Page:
2Experimental methods2.1Materials preparation

S43035 ferritic stainless steel (43035SS) sourced commercially had a nominal composition as shown in Table 1. The steel electrodes after mounting in epoxy resin according to ASTM G59-97 [13] have an exposed surface area of 1.26cm2. The steel specimens after machining were abraded with silicon carbide papers before washing with distilled water and propanone for potentiodynamic polarization test according to ASTM G1-03 [14].

Table 1.

Percentage nominal composition of 43035SS.

Element symbol  Si  Ni  Mo  Ti  Cr  Mn  Fe 
% Composition (43035SS)  0.75  0.03  0.2  0.1  0.335  17.35  0.50  0.04  0.03  0.01  80.655 
2.2Test solutions

Recrystallized NaCl obtained from Titan Biotech, India was prepared in volumetric concentrations of 0%, 1%, 3.5% and 6% in 200mL of 2M H2SO4 solution, prepared from analar grade of H2SO4 acid (98%, obtained from Sigma Aldrich, USA) with deionized water

2.3Potentiodynamic polarization test

Potentiodynamic polarization tests were carried out at 308K, 328K, 348K and 378K with a three electrode system within a glass cell containing the electrolyte solution and a thermometer, using Digi-Ivy 2311 potentiostat interfaced with a computer. The temperature is thermostatically controlled. Polarization plots were obtained at a scan rate of 0.0015V/s between potentials of −0.5V and +1.5V according to ASTM G102-89(2015) [15]. Corrosion current density (Jcr, A/cm2) and corrosion potential (Ecr, V) values were obtained using the Tafel extrapolation method. The corrosion rate (CR) was calculated from the mathematical relationship;

where Eqv is the sample equivalent weight in grams. 0.00327 is a constant for corrosion rate calculation in mm/y [16].

2.4Optical microscopy characterization

Optical images and surface morphology of 43035SS for 0% and 6% NaCl at 308K and 378K were analyzed after potentiodynamic polarization test with Omax trinocular through the aid of ToupCam analytical software.

3Result and discussion3.1Potentiodynamic polarization studies

The polarization curves of 43035SS in 2M H2SO4/0% NaCl, 2M H2SO4/1% NaCl, 2M H2SO4/3.5% NaCl and 2M H2SO4/6% NaCl at 308K, 328K, 348K and 378K are shown in Fig. 1(a)–(d). Table 2 shows the results of the curves. The corrosion rate in acid chloride solutions increases exponentially with increase in temperature, due to decrease in hydrogen evolution over-potential with increase in temperature [17]. The polarization curves at 308K, 328K, 348K and 378K in Fig. 1(a) shows the effect of changes in solution temperature on the corrosion and passivation characteristics of 43035SS without NaCl addition. Metastable pitting condition was completely absent from the polarization curves until 378K due to the absence of Cl ions which tends to interfere with the passivation mechanism. Anodic passivity of metals results from the formation of Cr2O3. In general, the formation of passive film may occur according to solid state reaction mechanism in the following equations [18–21].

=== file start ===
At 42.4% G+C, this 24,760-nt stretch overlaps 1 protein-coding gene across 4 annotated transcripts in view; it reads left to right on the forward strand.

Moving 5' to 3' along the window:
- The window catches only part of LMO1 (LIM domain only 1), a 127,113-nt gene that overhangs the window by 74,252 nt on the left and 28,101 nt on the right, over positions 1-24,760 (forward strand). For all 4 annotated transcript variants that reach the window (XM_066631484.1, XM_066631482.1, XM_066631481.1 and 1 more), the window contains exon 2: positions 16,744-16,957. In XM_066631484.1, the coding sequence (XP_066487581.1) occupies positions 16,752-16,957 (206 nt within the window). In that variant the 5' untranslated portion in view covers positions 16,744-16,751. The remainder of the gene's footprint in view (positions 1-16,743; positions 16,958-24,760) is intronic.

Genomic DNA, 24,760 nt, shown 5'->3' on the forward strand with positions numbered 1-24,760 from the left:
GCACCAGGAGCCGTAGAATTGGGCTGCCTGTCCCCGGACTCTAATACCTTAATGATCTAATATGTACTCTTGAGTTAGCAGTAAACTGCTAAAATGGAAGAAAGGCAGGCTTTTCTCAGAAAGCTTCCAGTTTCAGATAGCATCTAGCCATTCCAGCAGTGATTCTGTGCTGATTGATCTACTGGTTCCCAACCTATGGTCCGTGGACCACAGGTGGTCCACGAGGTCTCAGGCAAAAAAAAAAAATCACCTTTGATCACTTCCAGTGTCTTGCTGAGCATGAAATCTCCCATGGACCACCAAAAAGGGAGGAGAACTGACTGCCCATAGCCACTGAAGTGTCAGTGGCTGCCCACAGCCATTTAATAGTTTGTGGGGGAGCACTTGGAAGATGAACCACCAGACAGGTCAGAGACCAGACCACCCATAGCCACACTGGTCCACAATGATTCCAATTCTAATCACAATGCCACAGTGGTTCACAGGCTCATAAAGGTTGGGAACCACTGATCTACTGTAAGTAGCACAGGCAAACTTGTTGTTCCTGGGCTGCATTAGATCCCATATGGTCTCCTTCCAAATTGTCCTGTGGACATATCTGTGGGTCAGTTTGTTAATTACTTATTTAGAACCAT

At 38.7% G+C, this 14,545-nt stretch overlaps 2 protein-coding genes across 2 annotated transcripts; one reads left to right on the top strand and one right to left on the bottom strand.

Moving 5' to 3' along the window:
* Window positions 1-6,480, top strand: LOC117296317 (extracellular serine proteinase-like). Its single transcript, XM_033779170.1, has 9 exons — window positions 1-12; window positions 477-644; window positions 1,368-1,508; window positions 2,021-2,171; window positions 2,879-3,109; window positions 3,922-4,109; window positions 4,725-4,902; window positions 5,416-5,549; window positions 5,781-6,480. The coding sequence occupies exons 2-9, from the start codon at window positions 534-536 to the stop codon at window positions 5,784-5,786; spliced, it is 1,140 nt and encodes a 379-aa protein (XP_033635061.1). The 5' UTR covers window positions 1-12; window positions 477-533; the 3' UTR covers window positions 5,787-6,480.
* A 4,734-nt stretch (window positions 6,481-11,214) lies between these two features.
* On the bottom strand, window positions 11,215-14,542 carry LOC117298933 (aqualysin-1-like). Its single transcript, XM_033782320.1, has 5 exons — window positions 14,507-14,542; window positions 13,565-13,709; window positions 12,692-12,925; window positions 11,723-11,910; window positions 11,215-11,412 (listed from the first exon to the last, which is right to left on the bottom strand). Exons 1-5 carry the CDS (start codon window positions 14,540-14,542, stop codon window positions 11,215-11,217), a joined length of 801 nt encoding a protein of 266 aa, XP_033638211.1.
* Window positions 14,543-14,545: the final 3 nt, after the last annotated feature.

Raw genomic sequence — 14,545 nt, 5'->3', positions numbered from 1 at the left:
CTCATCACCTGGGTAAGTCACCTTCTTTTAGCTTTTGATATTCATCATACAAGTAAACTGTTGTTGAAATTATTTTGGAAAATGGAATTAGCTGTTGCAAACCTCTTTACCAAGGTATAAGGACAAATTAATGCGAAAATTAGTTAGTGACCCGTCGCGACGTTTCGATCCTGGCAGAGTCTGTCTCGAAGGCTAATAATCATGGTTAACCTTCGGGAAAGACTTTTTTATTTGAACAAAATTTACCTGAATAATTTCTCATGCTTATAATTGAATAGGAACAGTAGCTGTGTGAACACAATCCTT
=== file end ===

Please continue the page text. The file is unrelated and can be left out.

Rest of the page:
or precipitation reaction,

Fig. 1.

Potentiodynamic polarization curves of 43035SS in 2M H2SO4 at (a) 0% NaCl, (b) 1% NaCl, (c) 3.5% NaCl and (d) 6% NaCl.

Table 2.

Potentiodynamic polarization results for 43035SS in 2M H2SO4/0–6% NaCl concentration at 308K, 328K, 348K and 378K.

Sample  Temp. (K)  Corrosion rate (mm/y)  Corrosion current (A)  Corrosion current density (A/cm2Corrosion potential (V)  Polarization resistance, Rp (Ω)  Cathodic Tafel slope, Bc (V/dec)  Anodic Tafel slope, Ba (V/dec) 
2M H2SO4/0% NaCl
308  0.39  4.60E−05  3.65E−05  −0.173  558.20  −7.223  3.169 
328  0.92  1.08E−04  8.60E−05  −0.176  243.90  −7.547  1.261 
348  1.25  1.47E−04  1.16E−04  −0.151  175.20  −10.690  10.820 
378  2.57  3.02E−04  2.39E−04  −0.131  85.19  −10.160  9.852 
2M H2SO4/1% NaCl
308  0.46  5.40E−05  4.29E−05  −0.133  475.80  −8.354  15.61 
328  1.07  1.25E−04  9.92E−05  −0.189  205.60  −6.481  8.56 
348  4.35  5.11E−04  4.05E−04  −0.189  50.31  −5.187  13.910 
378  17.27  2.03E−03  1.61E−03  −0.197  12.69  −4.721  7.242 
2M H2SO4/3.5% NaCl
308  0.70  8.25E−05  6.55E−05  −0.138  311.40  −8.638  9.815 
328  2.72  3.19E−04  2.53E−04  −0.214  80.44  −4.175  6.264 
348  11.95  1.40E−03  1.11E−03  −0.209  18.34  −2.861  6.534 
378  21.21  2.49E−03  1.97E−03  −0.224  10.33  −2.380  2.980 
2M H2SO4/6% NaCl
308  0.94  1.10E−04  8.72E−05  −0.168  491.40  −8.030  10.05 
328  2.48  2.91E−04  2.31E−04  −0.221  88.25  −5.380  7.19 
348  13.82  1.62E−03  1.29E−03  −0.211  67.42  −5.758  7.940 
378  46.37  5.44E−03  4.32E−03  −0.232  4.73  −1.562  0.000